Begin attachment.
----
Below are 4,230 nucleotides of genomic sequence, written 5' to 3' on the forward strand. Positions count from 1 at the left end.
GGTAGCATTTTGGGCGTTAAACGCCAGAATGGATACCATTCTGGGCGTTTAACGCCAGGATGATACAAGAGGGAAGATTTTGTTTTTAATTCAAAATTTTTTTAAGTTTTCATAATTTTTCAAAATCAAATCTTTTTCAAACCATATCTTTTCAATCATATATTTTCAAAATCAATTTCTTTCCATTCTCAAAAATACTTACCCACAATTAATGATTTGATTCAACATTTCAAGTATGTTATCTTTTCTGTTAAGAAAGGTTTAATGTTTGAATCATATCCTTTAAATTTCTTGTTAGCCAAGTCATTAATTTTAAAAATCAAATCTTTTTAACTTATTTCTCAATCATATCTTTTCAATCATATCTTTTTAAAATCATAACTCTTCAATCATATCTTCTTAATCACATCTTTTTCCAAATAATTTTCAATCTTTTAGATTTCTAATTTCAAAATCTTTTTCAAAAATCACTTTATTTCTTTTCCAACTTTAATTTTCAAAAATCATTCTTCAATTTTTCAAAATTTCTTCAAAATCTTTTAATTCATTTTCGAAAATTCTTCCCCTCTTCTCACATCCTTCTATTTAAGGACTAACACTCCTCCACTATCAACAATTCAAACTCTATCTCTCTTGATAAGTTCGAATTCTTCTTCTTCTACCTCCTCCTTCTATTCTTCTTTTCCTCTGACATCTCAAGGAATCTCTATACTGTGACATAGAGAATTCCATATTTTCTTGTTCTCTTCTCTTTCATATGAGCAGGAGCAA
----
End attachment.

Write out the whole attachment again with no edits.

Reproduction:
Below are 4,230 nucleotides of genomic sequence, written 5' to 3' on the forward strand. Positions count from 1 at the left end.
GGTAGCATTTTGGGCGTTAAACGCCAGAATGGATACCATTCTGGGCGTTTAACGCCAGGATGATACAAGAGGGAAGATTTTGTTTTTAATTCAAAATTTTTTTAAGTTTTCATAATTTTTCAAAATCAAATCTTTTTCAAACCATATCTTTTCAATCATATATTTTCAAAATCAATTTCTTTCCATTCTCAAAAATACTTACCCACAATTAATGATTTGATTCAACATTTCAAGTATGTTATCTTTTCTGTTAAGAAAGGTTTAATGTTTGAATCATATCCTTTAAATTTCTTGTTAGCCAAGTCATTAATTTTAAAAATCAAATCTTTTTAACTTATTTCTCAATCATATCTTTTCAATCATATCTTTTTAAAATCATAACTCTTCAATCATATCTTCTTAATCACATCTTTTTCCAAATAATTTTCAATCTTTTAGATTTCTAATTTCAAAATCTTTTTCAAAAATCACTTTATTTCTTTTCCAACTTTAATTTTCAAAAATCATTCTTCAATTTTTCAAAATTTCTTCAAAATCTTTTAATTCATTTTCGAAAATTCTTCCCCTCTTCTCACATCCTTCTATTTAAGGACTAACACTCCTCCACTATCAACAATTCAAACTCTATCTCTCTTGATAAGTTCGAATTCTTCTTCTTCTACCTCCTCCTTCTATTCTTCTTTTCCTCTGACATCTCAAGGAATCTCTATACTGTGACATAGAGAATTCCATATTTTCTTGTTCTCTTCTCTTTCATATGAGCAGGAGCAA